Tomoe Gozen led her legion of female samurai across the wastelands south toward Edo Bay. It was there she heard of the slaughter that took place of the populations of Tokyo, Kanagawa Prefecture, and Chiba Prefecture by the hated American Commodore Matthew Perry.
The great houses had been destroyed by so called “gunboat diplomacy.” She and her companions of long acquaintance were well aware of the “Unequal Treaties” that had been imposed upon China in the previous ten years since the Opium War. This would not happen in Nippon, or if it did, then she and her company, a thousand strong, would be dead and never witness the atrocity.
“Ei Ei!” Hangaku Gozen, her childhood friend and adult lover shouted from behind.
“Ou!” The response came from the other warrior women.
When the sun set tomorrow, they would be victorious or they would join the spirits of their ancestors, their blood drenching the soil of their doomed nation.
I wrote this for Fandango’s Flash Fiction Challenge #43. The idea is to craft a short story no more than 300 words long based on one or more images he’s posted. My word count is 155.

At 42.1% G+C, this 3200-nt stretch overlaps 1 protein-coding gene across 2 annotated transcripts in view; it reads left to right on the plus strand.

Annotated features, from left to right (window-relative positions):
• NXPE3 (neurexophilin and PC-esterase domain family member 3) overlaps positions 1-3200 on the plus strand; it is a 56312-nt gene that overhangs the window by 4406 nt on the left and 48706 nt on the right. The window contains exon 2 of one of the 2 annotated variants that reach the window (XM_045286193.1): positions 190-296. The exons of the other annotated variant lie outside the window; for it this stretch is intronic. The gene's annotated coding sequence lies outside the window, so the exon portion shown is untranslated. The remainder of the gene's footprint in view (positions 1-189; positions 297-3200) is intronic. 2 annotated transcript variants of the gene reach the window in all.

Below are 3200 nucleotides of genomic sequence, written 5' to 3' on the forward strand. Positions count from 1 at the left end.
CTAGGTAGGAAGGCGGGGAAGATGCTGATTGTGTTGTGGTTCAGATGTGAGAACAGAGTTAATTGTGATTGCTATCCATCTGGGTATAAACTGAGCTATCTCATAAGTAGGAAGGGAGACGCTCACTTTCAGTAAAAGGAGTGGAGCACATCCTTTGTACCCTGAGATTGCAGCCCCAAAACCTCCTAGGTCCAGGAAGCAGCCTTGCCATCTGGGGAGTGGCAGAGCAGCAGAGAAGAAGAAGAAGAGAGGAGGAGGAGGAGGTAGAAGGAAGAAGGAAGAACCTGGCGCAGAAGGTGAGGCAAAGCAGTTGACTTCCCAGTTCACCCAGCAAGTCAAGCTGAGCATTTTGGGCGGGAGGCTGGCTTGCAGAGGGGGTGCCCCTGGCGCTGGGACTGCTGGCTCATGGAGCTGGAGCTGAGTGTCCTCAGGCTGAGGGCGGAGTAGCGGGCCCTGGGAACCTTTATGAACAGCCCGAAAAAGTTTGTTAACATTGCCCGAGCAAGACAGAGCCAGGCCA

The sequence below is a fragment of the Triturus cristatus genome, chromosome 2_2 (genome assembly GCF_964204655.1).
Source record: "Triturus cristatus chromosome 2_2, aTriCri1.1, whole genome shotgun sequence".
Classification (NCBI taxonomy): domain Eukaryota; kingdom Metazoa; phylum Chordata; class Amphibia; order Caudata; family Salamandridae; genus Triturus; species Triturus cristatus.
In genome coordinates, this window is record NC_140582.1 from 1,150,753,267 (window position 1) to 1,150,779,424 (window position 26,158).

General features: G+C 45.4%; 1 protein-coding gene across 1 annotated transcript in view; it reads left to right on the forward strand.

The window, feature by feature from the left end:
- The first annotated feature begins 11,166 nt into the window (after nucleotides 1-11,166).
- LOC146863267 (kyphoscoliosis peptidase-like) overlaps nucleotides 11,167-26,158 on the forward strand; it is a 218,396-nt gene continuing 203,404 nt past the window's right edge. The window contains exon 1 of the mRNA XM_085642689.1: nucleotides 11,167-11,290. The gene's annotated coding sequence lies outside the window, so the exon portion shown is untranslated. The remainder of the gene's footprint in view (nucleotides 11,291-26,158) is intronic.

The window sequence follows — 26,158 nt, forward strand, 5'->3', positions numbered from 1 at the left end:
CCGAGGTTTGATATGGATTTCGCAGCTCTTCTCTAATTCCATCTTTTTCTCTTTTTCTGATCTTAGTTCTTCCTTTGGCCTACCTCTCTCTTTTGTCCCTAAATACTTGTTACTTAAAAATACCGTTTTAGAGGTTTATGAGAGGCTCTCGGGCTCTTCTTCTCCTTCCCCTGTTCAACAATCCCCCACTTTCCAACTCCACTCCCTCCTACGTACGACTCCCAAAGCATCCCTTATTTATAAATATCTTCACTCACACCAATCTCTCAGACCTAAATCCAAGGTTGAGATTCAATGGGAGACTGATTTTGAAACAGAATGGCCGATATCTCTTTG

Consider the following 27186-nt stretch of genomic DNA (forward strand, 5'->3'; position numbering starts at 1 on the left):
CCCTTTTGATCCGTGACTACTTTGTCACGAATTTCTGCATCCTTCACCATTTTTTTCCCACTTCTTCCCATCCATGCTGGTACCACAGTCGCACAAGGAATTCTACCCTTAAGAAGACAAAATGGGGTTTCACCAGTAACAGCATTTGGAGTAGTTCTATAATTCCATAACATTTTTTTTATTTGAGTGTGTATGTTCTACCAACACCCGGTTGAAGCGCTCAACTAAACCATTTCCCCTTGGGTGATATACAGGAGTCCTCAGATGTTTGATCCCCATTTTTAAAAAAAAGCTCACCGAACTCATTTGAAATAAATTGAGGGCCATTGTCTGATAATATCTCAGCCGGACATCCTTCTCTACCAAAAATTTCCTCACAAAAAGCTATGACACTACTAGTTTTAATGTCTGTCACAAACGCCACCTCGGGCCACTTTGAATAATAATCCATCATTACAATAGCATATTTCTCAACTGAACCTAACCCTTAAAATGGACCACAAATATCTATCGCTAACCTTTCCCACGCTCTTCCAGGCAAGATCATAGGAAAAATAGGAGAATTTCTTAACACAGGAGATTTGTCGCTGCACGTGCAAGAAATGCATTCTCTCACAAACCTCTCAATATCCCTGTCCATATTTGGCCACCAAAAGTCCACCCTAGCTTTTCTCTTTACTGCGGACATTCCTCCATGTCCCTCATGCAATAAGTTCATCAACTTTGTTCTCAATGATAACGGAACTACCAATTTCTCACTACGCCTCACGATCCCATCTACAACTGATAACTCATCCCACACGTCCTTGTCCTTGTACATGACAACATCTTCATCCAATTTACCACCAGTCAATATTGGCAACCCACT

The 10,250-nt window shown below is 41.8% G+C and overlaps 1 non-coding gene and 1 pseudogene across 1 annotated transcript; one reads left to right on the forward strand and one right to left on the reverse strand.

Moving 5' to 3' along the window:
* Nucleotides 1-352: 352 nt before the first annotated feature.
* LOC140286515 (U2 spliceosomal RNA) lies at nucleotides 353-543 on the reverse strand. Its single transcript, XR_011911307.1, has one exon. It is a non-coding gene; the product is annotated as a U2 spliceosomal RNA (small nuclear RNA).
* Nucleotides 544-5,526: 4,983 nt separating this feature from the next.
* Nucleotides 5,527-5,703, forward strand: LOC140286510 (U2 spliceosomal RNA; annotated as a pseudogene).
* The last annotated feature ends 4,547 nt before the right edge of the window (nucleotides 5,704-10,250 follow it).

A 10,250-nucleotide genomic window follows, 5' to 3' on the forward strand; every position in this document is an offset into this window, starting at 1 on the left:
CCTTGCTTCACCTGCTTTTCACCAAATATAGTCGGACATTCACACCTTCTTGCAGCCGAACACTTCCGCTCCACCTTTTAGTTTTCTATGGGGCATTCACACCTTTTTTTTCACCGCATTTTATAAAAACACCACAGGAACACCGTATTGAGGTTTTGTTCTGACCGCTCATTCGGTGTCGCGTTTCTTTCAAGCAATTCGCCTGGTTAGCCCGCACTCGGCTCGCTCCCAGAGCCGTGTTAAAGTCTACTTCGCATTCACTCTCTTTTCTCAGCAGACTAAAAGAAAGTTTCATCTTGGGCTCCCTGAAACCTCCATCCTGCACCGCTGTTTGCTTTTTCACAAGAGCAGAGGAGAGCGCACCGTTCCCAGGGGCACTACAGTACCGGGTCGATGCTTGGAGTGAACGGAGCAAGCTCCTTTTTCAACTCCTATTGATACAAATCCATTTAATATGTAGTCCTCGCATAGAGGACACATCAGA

The graphic reminded me of classic samurai, but recently, I’d read an article about Onna-0bugeisha, female samurai, and believe me, they were totally bad ass. You can learn more about them by reading A Long History of Japanese Women Warriors.
The battle cries I found at Reddit.
Oh, the whole Commodore Perry “gunboat diplomacy” part of history can be discovered by clicking the link.
4 thoughts on “Onna-bugeisha”
Another tale that perfectly illustrates with words what the image conveyed. Thanks for participating, James.
You’re welcome. Hope you read up on them.
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A pity these ladies weren’t featured in the 2003 film “The Last Samurai”. But I haven’t yet pursued the Wikipedia references to an unrelated novel of the same title, or a 2011 Japanese film, or one from 1974.
History is so much more interesting than what Hollywood chooses to portray.